Diabetes – What is Diabetes?
Diabetes is a serious condition that affects millions of people every year. It happens when your body doesn’t produce enough insulin or it isn’t able to use the insulin it does have effectively.
The good news is that it is treatable and can be prevented or delayed by diet, exercise and medications. It’s important to be aware of the symptoms to be able to tell if something is wrong and get treatment.
What is diabetes?
Diabetes is an ongoing (long-lasting) disease that affects the way your body converts food into energy. It occurs when your pancreas stops producing enough insulin or can’t use it as efficiently as it should.
Insulin is a hormone that helps cells absorb and utilize sugar, which is known as glucose. People with type 2 diabetes do not produce enough insulin or their bodies aren’t able to make it in a proper way.
In both types of diabetes, blood sugar levels become too high in time. This can cause problems with the eyes, kidneys and feet. It can also cause damage to the heart and brain arteries as well as your brain.
Type 1 diabetes
Type 1 diabetes is caused by an autoimmune reaction, which means that your immune system attacks the pancreatic insulin-producing cells and destroys them. The destruction can take place over months or even for years until it leads to a complete lack of insulin.
People with type 1 diabetes need to take insulin every day. They also need to monitor their blood sugar levels and adjust their insulin, food, and levels of exercise to keep their blood sugar in the healthy range.
Type 2 diabetes
If you have type 2 the body isn’t functioning as insulin should. Insulin is a hormone that helps your cells remove blood sugar (glucose) out of your blood and into your cells so that it can be used to create energy.
Type 2 diabetics should exercise and eat a healthy diet. They may also need to take medication to control their blood glucose levels.
The signs of diabetes in women
Diabetes is a chronic disease that affects all races and ethnic groups as well as ages and genders. However women are at a greater risk than men.
Women with diabetes are at a greater risk chance of developing complications compared to men, including heart disease (the most frequent diabetes complication) and vision loss.
One of the first signs of women with diabetes is a rise in thirst and urinary frequency, also known as polydipsia. This is because diabetes can result in excess sugar accumulation in your bloodstream and kidneys can’t filter it out.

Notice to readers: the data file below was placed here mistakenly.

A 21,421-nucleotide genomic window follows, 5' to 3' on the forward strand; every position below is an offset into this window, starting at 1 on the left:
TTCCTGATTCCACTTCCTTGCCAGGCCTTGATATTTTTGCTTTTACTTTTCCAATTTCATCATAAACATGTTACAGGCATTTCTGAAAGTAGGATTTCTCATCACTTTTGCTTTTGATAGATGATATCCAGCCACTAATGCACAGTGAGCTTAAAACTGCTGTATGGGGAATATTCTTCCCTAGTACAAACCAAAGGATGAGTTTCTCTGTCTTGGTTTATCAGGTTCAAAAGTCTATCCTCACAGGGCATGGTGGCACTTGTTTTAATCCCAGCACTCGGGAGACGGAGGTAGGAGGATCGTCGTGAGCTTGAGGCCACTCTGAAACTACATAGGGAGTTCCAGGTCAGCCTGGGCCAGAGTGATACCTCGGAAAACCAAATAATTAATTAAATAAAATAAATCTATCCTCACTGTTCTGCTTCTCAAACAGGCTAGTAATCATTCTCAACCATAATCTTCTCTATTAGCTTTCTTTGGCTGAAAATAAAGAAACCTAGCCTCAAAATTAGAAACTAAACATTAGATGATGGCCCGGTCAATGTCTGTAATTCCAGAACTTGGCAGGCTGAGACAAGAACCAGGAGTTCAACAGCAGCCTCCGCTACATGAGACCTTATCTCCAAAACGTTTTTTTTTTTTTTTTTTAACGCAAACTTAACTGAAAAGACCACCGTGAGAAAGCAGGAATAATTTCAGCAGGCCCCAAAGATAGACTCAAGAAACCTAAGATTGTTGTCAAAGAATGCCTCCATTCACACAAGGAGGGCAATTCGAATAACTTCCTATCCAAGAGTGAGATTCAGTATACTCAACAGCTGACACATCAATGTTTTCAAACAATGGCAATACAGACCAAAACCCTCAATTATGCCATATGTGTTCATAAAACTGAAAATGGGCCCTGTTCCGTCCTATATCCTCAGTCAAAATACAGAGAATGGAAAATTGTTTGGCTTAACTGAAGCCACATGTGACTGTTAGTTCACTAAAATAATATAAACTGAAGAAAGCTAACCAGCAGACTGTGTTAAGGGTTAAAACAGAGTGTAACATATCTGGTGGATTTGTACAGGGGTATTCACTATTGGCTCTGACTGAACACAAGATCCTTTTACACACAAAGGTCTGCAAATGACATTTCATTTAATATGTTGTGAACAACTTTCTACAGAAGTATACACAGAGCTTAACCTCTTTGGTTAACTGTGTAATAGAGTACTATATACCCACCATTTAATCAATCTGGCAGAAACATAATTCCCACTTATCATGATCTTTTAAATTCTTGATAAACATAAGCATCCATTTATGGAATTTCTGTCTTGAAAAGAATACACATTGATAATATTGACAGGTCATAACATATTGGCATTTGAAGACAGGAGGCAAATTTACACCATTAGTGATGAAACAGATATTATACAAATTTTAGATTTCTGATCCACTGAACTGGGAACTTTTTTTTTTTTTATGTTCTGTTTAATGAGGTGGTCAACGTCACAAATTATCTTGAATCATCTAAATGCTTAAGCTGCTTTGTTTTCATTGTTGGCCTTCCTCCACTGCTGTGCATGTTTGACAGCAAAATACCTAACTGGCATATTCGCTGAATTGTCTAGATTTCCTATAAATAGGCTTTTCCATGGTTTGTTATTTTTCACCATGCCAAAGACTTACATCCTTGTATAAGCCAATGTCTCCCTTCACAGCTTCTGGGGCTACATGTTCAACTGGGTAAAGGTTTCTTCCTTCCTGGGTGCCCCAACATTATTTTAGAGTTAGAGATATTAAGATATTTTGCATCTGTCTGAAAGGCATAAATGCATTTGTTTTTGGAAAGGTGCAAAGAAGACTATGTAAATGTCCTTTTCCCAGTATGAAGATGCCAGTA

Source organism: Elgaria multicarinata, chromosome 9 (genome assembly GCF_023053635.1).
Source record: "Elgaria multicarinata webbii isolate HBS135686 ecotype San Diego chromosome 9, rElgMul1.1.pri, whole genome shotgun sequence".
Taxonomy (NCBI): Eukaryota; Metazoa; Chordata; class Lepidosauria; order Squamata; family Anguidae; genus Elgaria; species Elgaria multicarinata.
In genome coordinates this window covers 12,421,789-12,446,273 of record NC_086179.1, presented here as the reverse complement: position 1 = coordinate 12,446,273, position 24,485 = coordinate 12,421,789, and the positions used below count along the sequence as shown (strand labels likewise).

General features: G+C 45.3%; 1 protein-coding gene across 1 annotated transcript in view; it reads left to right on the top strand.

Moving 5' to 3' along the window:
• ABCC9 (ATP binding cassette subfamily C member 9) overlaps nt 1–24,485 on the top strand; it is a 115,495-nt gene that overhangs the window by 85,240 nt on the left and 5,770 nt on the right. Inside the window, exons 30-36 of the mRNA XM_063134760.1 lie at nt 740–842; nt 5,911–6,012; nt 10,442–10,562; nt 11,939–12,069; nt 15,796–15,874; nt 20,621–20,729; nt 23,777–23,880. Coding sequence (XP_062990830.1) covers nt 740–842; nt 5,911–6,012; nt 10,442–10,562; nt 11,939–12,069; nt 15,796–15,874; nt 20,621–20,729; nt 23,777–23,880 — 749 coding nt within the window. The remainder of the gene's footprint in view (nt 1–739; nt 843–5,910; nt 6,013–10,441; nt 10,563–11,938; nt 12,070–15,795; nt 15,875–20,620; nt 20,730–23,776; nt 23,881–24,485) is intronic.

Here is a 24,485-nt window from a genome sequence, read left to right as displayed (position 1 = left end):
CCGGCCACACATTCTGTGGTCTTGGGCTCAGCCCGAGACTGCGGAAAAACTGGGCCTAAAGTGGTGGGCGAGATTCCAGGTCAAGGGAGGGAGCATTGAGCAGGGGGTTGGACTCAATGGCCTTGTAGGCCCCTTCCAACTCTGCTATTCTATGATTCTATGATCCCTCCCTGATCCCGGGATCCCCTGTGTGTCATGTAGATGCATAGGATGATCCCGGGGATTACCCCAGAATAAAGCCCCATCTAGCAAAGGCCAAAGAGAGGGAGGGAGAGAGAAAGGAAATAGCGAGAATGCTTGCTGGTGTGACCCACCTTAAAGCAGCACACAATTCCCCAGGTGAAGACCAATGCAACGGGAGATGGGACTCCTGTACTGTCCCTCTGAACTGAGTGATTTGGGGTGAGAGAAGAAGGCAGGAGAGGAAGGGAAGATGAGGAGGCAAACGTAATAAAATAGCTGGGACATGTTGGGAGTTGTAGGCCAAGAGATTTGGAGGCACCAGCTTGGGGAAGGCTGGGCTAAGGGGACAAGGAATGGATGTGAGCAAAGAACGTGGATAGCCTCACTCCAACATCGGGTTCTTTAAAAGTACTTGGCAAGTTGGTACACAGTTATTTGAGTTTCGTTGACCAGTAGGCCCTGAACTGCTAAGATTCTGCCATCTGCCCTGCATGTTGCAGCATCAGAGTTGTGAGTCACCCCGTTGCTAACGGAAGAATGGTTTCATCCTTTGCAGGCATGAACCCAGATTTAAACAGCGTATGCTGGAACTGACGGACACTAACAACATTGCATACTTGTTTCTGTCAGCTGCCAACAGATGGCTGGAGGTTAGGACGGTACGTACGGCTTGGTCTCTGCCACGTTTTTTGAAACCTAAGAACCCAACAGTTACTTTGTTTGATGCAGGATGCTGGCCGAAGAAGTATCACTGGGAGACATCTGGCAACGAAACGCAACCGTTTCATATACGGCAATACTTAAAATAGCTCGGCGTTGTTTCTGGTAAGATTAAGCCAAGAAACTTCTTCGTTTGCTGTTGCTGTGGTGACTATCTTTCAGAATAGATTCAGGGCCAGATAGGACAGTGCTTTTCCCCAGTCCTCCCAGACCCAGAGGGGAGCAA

Men with symptoms of diabetes
Diabetes is a condition that occurs when cells are unable to use glucose (blood sugar) as energy source. This is usually because the pancreas doesn’t produce enough insulin.
This can lead to high blood sugar levels. Your body then attempts to reduce these levels by flushing excess glucose out of your bloodstream through urine.
Diabetes patients are frequently thirsty, and they have to drink lots of fluids.
Men can be able to experience weight loss too as their bodies break down muscle to make energy instead of fat. This is due to the fact that their blood sugar levels are high for long periods.
Developing a healthy diabetes diet is a crucial aspect of managing your condition. It can help regulate blood sugar levels and weight, as well as reduce the risk factors for heart diseases.
You should include whole food items in your diet, such as fruits, vegetables, and whole grains. Also, low-fat dairy products such as beans, legumes, and beans are excellent choices. It should also be low in saturated (unhealthy) fats and added sugars.
You may also want to limit the amount of sweetened drinks with sugar you consume. These drinks usually contain plenty of sugar and can cause elevated blood sugar levels.
Your doctor may prescribe diabetes medications to help keep your blood glucose (blood sugar) levels in normal levels. These medicines are usually combined with lifestyle changes, such as diet and exercise to manage your diabetes.
If your blood sugar levels aren’t well controlled on one medicine, a second medicine might be added. Your doctor will work with you to choose the best medication to meet your needs and preferences.
Newer medications like glucagon-like receptor agonists, peptide-1, and sodium-glucose COtransporter-2 inhibitors decrease blood sugar, have kidney and cardiovascular benefits, and lower the risk of complications. They can also be beneficial for weight loss, and are available in tablet and injection forms.